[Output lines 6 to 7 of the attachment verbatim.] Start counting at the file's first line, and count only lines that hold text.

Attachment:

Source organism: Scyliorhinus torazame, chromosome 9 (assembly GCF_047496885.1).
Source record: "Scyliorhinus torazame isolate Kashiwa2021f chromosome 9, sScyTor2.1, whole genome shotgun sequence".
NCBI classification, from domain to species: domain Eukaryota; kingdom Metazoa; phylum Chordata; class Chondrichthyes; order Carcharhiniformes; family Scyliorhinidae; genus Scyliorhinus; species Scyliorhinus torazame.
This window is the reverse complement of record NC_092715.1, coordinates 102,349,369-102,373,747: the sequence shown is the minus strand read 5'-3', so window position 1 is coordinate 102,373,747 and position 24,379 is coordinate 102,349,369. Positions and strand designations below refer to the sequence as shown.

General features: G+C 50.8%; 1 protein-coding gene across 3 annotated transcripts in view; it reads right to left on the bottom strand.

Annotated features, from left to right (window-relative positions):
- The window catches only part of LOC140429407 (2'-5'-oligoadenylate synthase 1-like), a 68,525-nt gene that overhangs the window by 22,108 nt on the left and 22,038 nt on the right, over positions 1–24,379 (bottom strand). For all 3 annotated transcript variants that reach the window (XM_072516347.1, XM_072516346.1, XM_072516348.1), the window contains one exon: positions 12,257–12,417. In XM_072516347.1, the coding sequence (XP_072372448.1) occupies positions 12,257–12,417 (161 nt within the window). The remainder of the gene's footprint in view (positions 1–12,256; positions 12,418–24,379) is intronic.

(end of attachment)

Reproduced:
Annotated features, from left to right (window-relative positions):
- The window catches only part of LOC140429407 (2'-5'-oligoadenylate synthase 1-like), a 68,525-nt gene that overhangs the window by 22,108 nt on the left and 22,038 nt on the right, over positions 1–24,379 (bottom strand). For all 3 annotated transcript variants that reach the window (XM_072516347.1, XM_072516346.1, XM_072516348.1), the window contains one exon: positions 12,257–12,417. In XM_072516347.1, the coding sequence (XP_072372448.1) occupies positions 12,257–12,417 (161 nt within the window). The remainder of the gene's footprint in view (positions 1–12,256; positions 12,418–24,379) is intronic.